Commenting on the phenomenal growth during March’2021, Aditi Nayar, Chief Economist ICRA, says,

The sharp expansion in merchandise exports and imports in March reflects a combination of factors such as a muted base, rising commodity prices reflecting post-vaccine optimism, as well as a surge in volumes at the end of the year.

Performance of food and beverages (F&B) products

Despite the decline in overall merchandise trade, F&B products have remained outperformers, with their performance even better in the second half of the FY 2020-21. As is shown in the figure below, both exports and imports have experienced higher yoy growth during October-February 2021. The value of F&B exports during FY 2019-20 stood at US$ 28.9 billion while for fiscal year 2020-21 (April-Feb), F&B exports amounted to US$ 32.2 billion. Similarly, in case of F&B imports, the imported value during FY 2020-21 stood at US$ 27.7 billion, which has risen to US$ 30.23 billion for FY 2020-21 (April-Feb).

Source: Ministry of Commerce & Industry, figures in %

Wheat shipments increased by 672% yoy during April-Feb’2020-21, with the export value equal US$ 437.7 million. Exports of non-basmati rice stood at US$ 4 billion, growing by 132% yoy owing to huge demand from other countries including African nations. Some of the other F&B products which have significant increase in demand in the latter half of FY 2020-21 are presented in the table below.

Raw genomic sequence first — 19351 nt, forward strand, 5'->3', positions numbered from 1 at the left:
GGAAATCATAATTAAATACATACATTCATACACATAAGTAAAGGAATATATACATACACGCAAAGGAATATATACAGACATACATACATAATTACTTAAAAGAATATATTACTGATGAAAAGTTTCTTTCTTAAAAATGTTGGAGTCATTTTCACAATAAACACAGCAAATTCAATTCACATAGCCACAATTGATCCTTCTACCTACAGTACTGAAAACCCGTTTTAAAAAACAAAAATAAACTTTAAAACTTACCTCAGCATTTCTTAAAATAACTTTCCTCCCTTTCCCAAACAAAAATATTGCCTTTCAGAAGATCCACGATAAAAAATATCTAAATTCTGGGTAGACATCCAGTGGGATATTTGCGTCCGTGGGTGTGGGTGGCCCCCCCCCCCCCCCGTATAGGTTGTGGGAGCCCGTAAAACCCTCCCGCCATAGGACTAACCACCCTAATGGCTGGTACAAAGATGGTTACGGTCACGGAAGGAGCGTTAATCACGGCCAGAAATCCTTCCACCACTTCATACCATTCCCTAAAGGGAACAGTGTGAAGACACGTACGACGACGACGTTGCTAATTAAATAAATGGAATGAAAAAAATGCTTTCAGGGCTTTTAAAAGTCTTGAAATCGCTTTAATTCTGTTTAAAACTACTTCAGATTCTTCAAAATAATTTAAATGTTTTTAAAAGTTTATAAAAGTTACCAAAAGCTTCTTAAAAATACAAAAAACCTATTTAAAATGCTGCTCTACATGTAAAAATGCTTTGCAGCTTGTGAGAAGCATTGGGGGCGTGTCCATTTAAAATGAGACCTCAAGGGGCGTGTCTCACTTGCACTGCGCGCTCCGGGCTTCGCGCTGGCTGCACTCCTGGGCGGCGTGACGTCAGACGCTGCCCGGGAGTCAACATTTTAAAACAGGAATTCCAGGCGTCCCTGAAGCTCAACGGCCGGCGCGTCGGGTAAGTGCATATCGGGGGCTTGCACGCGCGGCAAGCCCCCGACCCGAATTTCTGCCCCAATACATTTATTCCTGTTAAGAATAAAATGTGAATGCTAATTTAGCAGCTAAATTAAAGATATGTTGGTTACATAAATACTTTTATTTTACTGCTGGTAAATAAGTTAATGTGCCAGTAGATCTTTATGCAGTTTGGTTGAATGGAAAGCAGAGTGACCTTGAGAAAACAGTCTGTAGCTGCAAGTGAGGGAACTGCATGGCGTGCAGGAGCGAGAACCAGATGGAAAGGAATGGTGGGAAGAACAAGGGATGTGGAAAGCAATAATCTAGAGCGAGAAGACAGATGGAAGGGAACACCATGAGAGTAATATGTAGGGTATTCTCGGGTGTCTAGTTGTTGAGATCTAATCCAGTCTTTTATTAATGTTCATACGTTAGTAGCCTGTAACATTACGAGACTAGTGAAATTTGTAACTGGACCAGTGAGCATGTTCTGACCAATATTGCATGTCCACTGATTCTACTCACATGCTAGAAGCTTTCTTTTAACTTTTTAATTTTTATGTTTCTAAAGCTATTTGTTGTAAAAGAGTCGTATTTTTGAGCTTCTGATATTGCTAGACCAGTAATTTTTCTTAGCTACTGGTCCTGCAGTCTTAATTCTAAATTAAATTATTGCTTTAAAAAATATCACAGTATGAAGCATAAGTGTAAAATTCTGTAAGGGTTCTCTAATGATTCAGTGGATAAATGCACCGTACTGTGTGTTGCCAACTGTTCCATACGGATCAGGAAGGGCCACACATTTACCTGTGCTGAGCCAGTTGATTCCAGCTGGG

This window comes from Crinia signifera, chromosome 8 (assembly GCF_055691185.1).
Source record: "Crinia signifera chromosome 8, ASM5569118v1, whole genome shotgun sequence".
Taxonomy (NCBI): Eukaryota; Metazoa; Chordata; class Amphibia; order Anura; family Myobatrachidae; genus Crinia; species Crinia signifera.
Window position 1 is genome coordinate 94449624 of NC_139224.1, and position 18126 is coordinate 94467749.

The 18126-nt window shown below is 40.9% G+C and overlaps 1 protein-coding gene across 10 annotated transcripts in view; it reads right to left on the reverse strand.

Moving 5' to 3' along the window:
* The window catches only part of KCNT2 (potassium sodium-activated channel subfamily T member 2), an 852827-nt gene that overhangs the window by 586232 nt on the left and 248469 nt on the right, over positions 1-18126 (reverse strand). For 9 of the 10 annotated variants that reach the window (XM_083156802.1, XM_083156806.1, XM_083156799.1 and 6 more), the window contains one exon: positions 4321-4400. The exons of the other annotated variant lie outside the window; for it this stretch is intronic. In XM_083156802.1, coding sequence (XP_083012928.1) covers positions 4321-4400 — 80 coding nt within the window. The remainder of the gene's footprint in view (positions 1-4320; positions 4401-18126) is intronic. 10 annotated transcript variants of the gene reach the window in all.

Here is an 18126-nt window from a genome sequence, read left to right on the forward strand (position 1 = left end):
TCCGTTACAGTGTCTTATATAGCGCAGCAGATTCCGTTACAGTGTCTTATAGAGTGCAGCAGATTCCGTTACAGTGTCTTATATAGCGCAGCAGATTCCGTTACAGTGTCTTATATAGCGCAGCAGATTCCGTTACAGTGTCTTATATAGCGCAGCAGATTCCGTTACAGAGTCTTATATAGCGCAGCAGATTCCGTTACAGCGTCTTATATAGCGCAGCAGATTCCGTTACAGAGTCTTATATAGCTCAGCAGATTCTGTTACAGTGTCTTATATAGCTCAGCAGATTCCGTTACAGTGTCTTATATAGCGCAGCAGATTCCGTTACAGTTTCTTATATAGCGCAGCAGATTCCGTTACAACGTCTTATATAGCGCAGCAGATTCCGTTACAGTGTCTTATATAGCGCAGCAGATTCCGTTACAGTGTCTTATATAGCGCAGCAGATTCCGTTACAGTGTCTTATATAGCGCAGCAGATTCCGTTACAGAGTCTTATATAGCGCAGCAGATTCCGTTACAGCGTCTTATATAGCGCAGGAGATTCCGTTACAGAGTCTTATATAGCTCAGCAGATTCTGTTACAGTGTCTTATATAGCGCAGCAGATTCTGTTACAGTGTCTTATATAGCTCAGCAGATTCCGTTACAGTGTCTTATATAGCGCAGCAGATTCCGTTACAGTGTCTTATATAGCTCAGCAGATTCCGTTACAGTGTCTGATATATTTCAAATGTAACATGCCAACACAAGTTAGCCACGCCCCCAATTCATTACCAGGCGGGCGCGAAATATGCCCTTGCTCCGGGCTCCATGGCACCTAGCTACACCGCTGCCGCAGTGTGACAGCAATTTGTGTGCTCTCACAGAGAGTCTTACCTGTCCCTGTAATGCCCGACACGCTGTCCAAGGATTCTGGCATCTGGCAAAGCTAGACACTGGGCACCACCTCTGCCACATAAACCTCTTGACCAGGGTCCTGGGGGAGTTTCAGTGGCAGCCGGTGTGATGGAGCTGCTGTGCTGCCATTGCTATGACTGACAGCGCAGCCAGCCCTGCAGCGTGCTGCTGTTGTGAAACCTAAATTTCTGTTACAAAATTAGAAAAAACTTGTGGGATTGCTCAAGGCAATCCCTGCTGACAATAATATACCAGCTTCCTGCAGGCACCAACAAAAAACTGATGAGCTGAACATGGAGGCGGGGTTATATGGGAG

HS Code Commodity April-Sep 2020 (US$ million) Oct-Feb 21 (US$ million) Apr-Sep Yoy (%) Oct-Feb yoy (%)
Export
151530 CASTOR OIL AND ITS FRACTIONS 403.71 336.88 -15.60 20.49
210690 OTHER FOOD PREPARATIONS 197.76 217.12 4.45 44.97
30499 OTHER 68.51 126.33 -28.68 23.22
20629 OTHR EDIBLE OFFAL OF BOVINE ANIMALS,FROZEN 108.14 125.8 -0.32 58.22
170310 CANE MOLSES RSLTD FRM EXTRCTN/RFNG OF SUGR 36.32 111.19 -0.41 311.36
Import
80231 WALNUTS FRSH OR DRIED IN SHELL 22.04 43.84 20.24 91.86
80251 PISTACHIOS: IN SHELL 42.42 65.23 -18.50 79.35
210690 OTHER FOOD PREPARATIONS 39.47 51.11 -22.67 70.14
71320 CHICKPEAS (GARBANZOS) DRIED AND SHLD 10.35 155.22 -88.39 61.35
80420 FIGS FRESH OR DRIED 22.57 105.65 -32.28 59.26

Source: Ministry of Commerce & Industry

The trade in goods has evidently performed better with the second half bringing exponential growth. However, the uncertainty about future trade has returned due to the second covid wave affecting the recovering Indian economy and the possibility of dampening consumer confidence and market sentiments. Aditi Nayar comments, “Given the surge in Covid-19 cases, we expect demand to shift from Q1 ’22 to the later part of the year, which may temporarily dampen imports. We expect India to record a current account deficit of US$ 22-27 billion in FY22.” With tightening of restrictions again in many parts of the country, the future trend in trade will depend heavily on the manner in which the pandemic is controlled and consumer confidence is reinstated.